Finally, I’d finished soldering. The next step was to fix the driver board to a Raspberry Pi, connect up the Pyramid and boot up into Raspbian. Having done that, I took a look at the instructions page and discovered the Inspiring GitHub repository. I cloned the repo onto the Pi and then looked into the folder to see what was available to test things out. There are numerous examples for the different shapes, all of which I adapted to use the 72 LEDs available on the Pyramid. There are a couple that just don’t ‘work’ with the Pyramid as-is, but this is to be expected. There’s the clock example which is suitable for the circle, and there’s an example which works with the MCP3008 analog-to-digital converter chip which can be added to the driver board but which I didn’t have. I will add it at some point, though – just for fun, if nothing else, because I just love a bit of analog! There is also, thank goodness, a user guide to download.

Take a look at the video below – this is the updown-pyramid.py example. (Much kudos if you leave a comment on this blog post with the title of the piece of music, and where it’s from!) The video does the product much more justice than the static photo at the top of the page. I did find that if I put the brightness of the LEDs up to maximum that it caused the Pi to crash, due to a voltage drop, but Alex had warned me about that. It’s also covered in the extensive documentation. I was using an official Raspberry Pi power supply, the 2.5A one, so this is a pretty good example of what’s possible.


So, what did I think? Well, first of all, the Pyramid is a lovely maker project for an afternoon. I thoroughly enjoyed putting it together and I was dead chuffed when it worked first time! In terms of “what can you use it for”, really the only limitation is your imagination. As I said before, you could use it as a VU meter, you could use it as a status display for three different things (servers, for example), you could even turn it into a clock – minutes on one side, hours on another, seconds on another. There are a lot of possibilities here, even ‘just’ with the Pyramid. Most uses require a little bit of rational thinking, and probably some maths, but that’s the interesting thing about it – it’s a challenge from both a hardware and software point-of-view.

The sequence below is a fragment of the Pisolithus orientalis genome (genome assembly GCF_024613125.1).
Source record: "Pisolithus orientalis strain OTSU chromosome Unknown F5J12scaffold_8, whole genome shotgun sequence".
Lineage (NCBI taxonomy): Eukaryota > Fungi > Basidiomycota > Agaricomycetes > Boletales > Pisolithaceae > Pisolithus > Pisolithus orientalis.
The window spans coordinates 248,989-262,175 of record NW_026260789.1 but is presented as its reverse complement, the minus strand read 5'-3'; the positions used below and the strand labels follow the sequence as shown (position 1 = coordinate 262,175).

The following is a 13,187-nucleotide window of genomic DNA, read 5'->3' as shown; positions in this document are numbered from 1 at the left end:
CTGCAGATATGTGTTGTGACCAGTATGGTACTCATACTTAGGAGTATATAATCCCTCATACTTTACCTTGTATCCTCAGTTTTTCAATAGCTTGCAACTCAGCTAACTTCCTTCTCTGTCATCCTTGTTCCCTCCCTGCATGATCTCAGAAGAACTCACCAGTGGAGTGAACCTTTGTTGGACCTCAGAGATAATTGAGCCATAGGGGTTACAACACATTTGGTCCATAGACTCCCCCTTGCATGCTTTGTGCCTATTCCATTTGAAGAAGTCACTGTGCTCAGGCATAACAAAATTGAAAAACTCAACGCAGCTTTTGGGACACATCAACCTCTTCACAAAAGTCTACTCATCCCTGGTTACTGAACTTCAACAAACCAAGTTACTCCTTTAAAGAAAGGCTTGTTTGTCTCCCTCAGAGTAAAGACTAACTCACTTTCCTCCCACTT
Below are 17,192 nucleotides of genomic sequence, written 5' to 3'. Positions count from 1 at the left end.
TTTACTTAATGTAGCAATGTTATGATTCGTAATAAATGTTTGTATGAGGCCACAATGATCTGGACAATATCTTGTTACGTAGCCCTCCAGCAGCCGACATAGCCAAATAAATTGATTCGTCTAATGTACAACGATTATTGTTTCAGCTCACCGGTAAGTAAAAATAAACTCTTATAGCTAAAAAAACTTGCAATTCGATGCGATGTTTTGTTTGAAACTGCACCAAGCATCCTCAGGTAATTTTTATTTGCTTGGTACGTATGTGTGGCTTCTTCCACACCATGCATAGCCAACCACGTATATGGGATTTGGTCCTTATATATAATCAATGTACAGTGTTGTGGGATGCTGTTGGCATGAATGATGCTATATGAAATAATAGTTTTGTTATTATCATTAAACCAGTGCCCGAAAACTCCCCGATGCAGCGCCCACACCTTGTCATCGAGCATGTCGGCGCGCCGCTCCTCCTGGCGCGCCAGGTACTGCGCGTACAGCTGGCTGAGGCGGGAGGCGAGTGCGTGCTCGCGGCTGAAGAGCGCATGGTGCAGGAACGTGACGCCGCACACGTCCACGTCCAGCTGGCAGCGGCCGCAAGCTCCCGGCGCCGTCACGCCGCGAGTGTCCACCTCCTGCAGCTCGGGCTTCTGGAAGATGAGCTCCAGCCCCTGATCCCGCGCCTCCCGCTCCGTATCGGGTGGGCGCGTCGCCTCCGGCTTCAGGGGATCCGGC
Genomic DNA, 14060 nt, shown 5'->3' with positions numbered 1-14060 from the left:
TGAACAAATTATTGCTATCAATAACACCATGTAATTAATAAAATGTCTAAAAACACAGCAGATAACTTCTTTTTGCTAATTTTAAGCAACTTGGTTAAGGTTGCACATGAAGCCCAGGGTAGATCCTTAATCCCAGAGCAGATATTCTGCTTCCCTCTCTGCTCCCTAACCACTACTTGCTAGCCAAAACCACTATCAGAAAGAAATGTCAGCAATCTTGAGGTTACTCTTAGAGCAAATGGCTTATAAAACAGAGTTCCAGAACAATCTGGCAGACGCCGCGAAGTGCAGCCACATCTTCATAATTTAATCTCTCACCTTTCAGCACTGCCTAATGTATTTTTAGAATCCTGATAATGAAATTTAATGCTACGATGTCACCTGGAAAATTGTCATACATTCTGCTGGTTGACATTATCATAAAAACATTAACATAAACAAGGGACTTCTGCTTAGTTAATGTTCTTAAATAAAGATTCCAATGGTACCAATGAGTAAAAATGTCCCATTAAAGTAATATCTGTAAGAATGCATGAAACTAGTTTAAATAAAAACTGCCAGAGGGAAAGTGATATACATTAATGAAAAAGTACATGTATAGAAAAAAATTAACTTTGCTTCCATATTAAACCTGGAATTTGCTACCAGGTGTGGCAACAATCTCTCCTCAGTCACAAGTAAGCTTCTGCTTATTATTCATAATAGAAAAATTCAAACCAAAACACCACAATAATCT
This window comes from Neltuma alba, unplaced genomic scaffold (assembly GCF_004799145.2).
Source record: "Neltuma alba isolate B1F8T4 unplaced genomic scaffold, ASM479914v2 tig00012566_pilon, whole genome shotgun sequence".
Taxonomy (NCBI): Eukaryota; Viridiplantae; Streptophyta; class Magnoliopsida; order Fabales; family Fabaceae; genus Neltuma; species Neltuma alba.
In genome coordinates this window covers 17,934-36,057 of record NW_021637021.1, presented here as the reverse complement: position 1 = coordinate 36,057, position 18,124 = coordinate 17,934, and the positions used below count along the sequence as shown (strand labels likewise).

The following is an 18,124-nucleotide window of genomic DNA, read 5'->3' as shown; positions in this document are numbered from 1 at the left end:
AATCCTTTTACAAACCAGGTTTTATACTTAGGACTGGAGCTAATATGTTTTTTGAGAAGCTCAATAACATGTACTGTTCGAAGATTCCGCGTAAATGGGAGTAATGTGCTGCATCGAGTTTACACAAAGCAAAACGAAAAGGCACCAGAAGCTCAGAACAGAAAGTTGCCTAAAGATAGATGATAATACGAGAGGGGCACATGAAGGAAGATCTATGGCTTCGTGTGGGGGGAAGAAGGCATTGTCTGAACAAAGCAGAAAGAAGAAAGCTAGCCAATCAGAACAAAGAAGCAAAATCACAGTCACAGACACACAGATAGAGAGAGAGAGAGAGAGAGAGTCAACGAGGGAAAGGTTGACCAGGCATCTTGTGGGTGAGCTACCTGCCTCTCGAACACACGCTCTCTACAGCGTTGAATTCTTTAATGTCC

Alex was kind enough to pop a circle and a couple of straight 8 sticks into the bag as well, so I’ll be experimenting with them from a sculpting point-of-view – I’m sure I can make something out of them! 😉

I highly recommend the InsPiRing system. It’s flexible, it’s fun and it’s very, very bright! The prices are pretty reasonable, considering the number of LEDs on each shape and the shapes and driver board are expertly designed by someone who clearly knows his PCBs.

So, if you’re looking for a nice maker project, take a look at some of the kits available. If you want to make some special combination of shapes, you can also buy them individually to allow you to construct whatever you wish.

1 comment for “RasPiO InsPiRing Pyramid – putting it together and a review

  1. I was lucky enough to get my hands on a demo set from Alex a couple of weeks back and used the ring to build a nightlight project for my kid. Building the driver was really simple with the video guide and getting things running was so simple (i think the hardest part was those resistors at the bottom that kinda overlap)

    I’ve always struggled to get neopixels running with the Raspberry Pi directly so this was a great way to get colour changing LED’s up and running! The examples were nice and easy to adapt for my usage too! (sadly this project got dropped and smashed but the electrics survived the fall – I’m in the process of rebuilding using a massive 3D printed rocket I was given 🙂